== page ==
Lee-Lee's Quest 2
The original Lee-Lee's Quest left players with a lot of unanswered questions. Will Lee Lee make peace with his cubey neighbors? Will Loo Loo manage to ditch that blue psychopath who keeps barging in to the neighborhood castle to "rescue" "her"? Will developer Marcus Richert run out of snarky fourth-wall breaking dialogue? Answer: NEVER!. Everyone's favorite awesomely delusional platform hero type guy is back to go on another adventure/mook killing spree in Lee-Lee's Quest 2!
Use the [WASD] or [arrow] keys to move, jump, or duck. You have the ability to wall-grip and jump, and you'll probably need to use it. Gather shovels, fruits, and power-ups to collect points. Bop on enemy's heads to kill them, or, when in possession of a bomb power-up, press [S] or [down] to drop an explosive, then get out of the way! Oh, and make sure your sound is on. There's some dialogue you're going to want to hear.
The first Lee-Lee's Quest mined most of the jokes that could be used to parody a generic platforming world, so the sequel takes the route of direct commentary on specific overused elements and situations. It makes for much sharper humor, and, indeed, the incisiveness may just cross the line from parody to true satire. Whether Lee Lee is questioning who in the audience is really surprised by the appearance an Atari-esque section, or complaining that the random camera zooms just make the background look bad, or just going off on a tangent about whether an Anime-styled power-up is pandering and/or racist, he has a comment for just about everything.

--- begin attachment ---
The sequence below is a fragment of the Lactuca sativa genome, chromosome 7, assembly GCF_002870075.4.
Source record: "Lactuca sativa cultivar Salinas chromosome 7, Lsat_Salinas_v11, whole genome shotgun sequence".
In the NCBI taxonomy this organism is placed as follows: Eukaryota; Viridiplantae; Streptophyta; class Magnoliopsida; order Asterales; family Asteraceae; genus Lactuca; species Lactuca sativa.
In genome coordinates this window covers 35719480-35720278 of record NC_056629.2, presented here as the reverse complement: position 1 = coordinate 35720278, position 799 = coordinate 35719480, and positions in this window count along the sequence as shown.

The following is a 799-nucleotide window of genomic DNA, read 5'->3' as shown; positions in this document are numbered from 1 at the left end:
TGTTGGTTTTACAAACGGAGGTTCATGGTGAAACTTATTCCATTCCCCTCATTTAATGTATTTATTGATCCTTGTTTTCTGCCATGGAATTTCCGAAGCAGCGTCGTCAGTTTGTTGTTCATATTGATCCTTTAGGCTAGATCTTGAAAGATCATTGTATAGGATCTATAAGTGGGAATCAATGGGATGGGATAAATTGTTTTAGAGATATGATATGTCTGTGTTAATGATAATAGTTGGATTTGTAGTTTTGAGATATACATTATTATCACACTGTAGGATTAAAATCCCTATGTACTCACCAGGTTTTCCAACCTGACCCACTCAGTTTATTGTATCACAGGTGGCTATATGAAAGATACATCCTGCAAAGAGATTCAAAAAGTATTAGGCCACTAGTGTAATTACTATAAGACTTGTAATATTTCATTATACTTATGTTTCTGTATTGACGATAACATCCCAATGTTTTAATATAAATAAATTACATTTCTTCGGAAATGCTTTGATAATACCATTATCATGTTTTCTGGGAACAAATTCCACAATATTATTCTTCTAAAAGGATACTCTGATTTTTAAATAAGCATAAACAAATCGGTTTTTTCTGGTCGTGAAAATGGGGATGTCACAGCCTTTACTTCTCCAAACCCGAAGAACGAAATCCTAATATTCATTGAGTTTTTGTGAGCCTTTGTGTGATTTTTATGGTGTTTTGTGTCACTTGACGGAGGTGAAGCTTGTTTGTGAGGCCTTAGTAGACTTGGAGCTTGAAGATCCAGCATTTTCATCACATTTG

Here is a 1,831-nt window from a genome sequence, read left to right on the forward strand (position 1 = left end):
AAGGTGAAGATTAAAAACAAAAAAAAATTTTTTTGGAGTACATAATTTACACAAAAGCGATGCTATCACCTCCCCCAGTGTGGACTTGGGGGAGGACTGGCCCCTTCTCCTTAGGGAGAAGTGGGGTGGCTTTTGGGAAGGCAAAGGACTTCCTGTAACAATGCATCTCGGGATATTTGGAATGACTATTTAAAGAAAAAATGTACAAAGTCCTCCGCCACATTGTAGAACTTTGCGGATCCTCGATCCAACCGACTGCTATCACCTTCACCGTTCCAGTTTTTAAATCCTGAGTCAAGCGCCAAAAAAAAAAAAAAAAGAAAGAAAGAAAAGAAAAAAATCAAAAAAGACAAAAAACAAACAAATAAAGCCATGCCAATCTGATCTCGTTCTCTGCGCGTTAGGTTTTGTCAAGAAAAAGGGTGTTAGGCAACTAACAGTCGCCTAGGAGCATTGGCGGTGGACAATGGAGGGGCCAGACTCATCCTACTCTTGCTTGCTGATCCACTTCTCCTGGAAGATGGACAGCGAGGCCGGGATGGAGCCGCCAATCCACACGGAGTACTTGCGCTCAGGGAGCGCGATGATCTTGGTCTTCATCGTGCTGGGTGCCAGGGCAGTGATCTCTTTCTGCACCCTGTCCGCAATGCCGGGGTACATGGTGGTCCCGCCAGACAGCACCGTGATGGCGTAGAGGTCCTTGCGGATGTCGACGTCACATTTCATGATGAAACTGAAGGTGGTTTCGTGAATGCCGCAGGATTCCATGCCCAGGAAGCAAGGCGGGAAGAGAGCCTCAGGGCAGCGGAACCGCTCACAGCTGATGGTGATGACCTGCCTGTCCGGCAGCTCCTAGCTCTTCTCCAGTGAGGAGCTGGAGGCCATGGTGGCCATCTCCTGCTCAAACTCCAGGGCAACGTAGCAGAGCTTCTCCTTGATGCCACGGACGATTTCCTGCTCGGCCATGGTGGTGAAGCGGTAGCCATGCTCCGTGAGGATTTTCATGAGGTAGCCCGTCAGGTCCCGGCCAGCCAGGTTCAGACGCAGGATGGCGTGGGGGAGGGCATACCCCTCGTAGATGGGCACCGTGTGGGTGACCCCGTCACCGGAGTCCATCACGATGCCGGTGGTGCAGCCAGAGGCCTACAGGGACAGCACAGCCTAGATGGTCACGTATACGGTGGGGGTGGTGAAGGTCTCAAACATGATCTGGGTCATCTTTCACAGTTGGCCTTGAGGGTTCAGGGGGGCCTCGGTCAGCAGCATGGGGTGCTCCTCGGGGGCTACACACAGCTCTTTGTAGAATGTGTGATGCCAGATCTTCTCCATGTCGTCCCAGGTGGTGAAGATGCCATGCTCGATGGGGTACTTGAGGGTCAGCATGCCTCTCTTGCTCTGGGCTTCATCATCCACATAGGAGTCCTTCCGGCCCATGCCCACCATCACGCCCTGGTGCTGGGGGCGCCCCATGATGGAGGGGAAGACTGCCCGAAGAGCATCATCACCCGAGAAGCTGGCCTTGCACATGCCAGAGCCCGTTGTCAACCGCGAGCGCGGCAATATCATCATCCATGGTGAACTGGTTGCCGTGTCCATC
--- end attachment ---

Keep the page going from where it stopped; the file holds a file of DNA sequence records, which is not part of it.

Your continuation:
This constant lampshading of tropes could have gotten old fast, but Lee-Lee's Quest 2 has a couple of things working in its favor. First of all, there's Joshua Tomar doing the voice work. This reviewer's admitted fanboyism notwithstanding, he does as stellar a job as in the first installment, giving Lee Lee just enough self-awareness to be snarky, but just enough obliviousness to make his macho bathos hilarious, and likewise giving all the enemy polyhedrons just the right tinge of world-weary anger. Secondly, there's the fact that, all humor aside, Lee-Lee's Quest 2, perhaps entirely by accident, turns out to be a solid, challenging, way above average platform game. It's almost a paradox: For a game to mock, say, meaningless power-ups, or ultra-difficult platform paths that lead to underwhelming hidden rewards, the game must therefore include them. But the mere fact that exploring everywhere and doing everything will lead to genuinely hilarious dialogue, makes such elements meaningful and rewarding. Of course, that's probably giving too much analysis to a game where grabbing a pineapple is as likely to give you a gimp suit as points. On the downside, certain later parts of the game rely a tad much on Unfair Platformer-styled tricks, but they are never belabored, and, in any case, are just funny enough to be forgiven. In short, Lee-Lee's Quest 2 is everything fans of the first could have wanted in a sequel. One can only hope that a bloated, unneccesary trilogy-completing third installment is on the way